A small business endeavor can be an expensive and long-drawn process, and most don’t comprehend the time, money, patience and effort it takes to start and maintain a successful business. From staffing, management, financial, planning, strategy, to daily operations, and marketing, there are a lot on your table. You’re responsible for the financial health of your business, establishing budgets and sales forecasts to ensure the business meets them. Managing your business’s finances can be an overwhelming process if you’re not a financial expert.
Cash flow is the lifeblood of any business and low cash flow is the biggest challenge for most small business owners and the most common reason for business failure. With that said, it’s imperative for small business owners to be prepared for potential gaps in operational cash, slow sales season, and unforeseen expenses.
With thorough research and smart approach, you’ll be able to effectively manage your business cash flow, and prepare for the foreseeable slow months, and prosper. Here are five common small business cash flow mistakes you should avoid to keep your finances in order and grow in the coming years.
- Control Overspending
The first thing to look for is to cut your overspending. Stop paying unnecessary expenses to increase cash flow. It’s enticing to upgrade your office space with trendy artwork, new commercial tools, and workstations, but buying such expensive and unnecessary things come with a hefty cost.
Instead of buying expensive supplies and materials, bring in secondhand commercial equipment and materials. Holding off upgrades and expensive supplies can help free more cash flow.
- Avoid Unnecessary Inventory
Avoid excessive and unnecessary inventory to free cash flow. Such excessive inventory that is not liquid can be a liability for your business. The use of effective inventory management not only cost-efficient but also improves cash flow. The key is to factor inventory into your cash flow management since it directly affects your sales and expenses, and both of these elements take into account how much cash you have on hand. Start creating a periodic inventory inspection schedule, regularly review your sales reports and projections, use clearance sales, and eliminating poorly selling products that can lead to better cash flow management.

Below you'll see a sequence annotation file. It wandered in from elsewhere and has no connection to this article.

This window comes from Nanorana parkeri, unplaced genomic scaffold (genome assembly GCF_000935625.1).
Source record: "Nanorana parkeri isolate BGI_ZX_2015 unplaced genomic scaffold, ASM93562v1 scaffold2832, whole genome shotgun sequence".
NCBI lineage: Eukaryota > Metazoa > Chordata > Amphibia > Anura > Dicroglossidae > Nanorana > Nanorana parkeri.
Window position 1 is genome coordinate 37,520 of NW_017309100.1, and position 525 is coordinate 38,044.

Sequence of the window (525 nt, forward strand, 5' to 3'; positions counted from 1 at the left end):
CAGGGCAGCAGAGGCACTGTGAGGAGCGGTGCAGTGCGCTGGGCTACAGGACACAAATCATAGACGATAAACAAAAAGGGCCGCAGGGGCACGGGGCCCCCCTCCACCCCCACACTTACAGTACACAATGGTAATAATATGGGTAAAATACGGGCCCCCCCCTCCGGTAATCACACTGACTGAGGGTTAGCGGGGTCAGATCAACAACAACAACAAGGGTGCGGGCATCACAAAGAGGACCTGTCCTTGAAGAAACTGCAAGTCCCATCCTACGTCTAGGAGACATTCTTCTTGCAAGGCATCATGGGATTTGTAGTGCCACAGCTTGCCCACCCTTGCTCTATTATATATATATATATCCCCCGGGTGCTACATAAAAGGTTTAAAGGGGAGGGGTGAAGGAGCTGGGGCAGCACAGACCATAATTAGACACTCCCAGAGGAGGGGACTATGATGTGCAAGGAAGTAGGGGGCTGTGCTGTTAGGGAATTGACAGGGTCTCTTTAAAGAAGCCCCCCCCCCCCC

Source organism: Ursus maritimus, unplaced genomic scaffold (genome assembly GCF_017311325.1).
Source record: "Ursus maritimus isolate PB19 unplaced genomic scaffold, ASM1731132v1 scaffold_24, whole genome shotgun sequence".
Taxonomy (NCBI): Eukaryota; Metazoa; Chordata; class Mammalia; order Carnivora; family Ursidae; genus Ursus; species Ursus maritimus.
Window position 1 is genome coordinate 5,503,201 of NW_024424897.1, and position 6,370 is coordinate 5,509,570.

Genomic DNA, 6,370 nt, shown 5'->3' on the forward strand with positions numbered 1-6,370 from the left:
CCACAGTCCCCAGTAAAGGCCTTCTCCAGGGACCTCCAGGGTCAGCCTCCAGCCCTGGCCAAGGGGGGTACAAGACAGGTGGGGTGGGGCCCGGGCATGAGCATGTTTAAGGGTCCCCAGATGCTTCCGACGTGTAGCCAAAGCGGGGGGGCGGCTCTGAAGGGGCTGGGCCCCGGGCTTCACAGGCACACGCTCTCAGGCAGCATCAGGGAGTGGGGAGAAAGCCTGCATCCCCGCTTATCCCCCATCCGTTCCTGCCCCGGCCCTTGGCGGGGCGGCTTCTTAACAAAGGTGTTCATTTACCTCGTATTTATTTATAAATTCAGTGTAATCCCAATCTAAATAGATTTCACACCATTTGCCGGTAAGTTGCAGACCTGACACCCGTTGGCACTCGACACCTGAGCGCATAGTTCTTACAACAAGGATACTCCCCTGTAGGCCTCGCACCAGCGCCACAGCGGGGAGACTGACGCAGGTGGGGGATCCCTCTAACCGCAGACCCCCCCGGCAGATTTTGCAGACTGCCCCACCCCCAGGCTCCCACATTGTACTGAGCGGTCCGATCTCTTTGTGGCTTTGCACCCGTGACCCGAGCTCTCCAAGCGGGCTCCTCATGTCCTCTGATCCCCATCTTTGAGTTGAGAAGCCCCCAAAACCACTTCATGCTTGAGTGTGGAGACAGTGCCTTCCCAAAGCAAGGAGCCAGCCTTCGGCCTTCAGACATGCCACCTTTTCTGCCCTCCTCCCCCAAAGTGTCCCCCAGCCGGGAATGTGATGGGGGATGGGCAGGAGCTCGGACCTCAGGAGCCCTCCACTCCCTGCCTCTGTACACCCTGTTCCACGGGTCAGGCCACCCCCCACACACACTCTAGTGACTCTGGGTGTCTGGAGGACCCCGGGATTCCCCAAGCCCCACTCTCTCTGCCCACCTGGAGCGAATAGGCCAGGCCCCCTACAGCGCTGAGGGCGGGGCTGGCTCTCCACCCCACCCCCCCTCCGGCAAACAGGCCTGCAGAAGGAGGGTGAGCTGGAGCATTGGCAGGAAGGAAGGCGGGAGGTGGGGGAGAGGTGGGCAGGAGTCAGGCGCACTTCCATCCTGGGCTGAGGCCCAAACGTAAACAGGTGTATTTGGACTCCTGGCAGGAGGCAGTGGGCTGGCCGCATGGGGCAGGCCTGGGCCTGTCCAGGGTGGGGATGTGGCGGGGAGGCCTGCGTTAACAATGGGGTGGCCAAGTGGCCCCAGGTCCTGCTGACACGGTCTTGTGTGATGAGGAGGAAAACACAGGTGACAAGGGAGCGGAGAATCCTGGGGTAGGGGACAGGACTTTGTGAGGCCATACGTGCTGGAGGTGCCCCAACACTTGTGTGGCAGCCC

- Unpaid Receivables
If your business functions on an invoice-based payment system, unpaid or late invoices can seriously hurt your cash flow. To avoid unpaid receivables, use upfront payments system or ask for a down payment if possible. Using incentives like early pay off discounts to your receivables can help reduce the unpaid receivables if an invoice system is fundamental to your business model. Before dealing with customers, use business credit checks to ensure they have a positive payment history and to protect your financials and cash flow.
- No Access to Business Credit
No access to small business credit in times of need can also hurt your cash flow significantly. You might experience a situation when your expenses exceed your available cash. In such circumstances, getting a working capital loan can help you ride out a cash flow storm. Short-term business loans, business lines of credit, and invoice factoring all provide quick access to a cash cushion as and when it’s needed.
- Spending Beyond Your Budget
Planning and creating a small business budget and hold onto it isn’t just for businesses who’ve brushed against hard times. A budget is not only a stress reliever, but also help you build savings, meet long-term financial goals, get out of debt and build self-discipline. If you are spending beyond your budget, it will quickly lower your cash flow reserves. The key is to create a projected budget by incorporating sales and expenses since you can’t always be prepared for unforeseen or unexpected expenses.
Regularly review your operating budget and fine-tune it to stay on the button. Creating such projected budgets will help you prepare your finances for times of low cash flow, low sales or economic changes.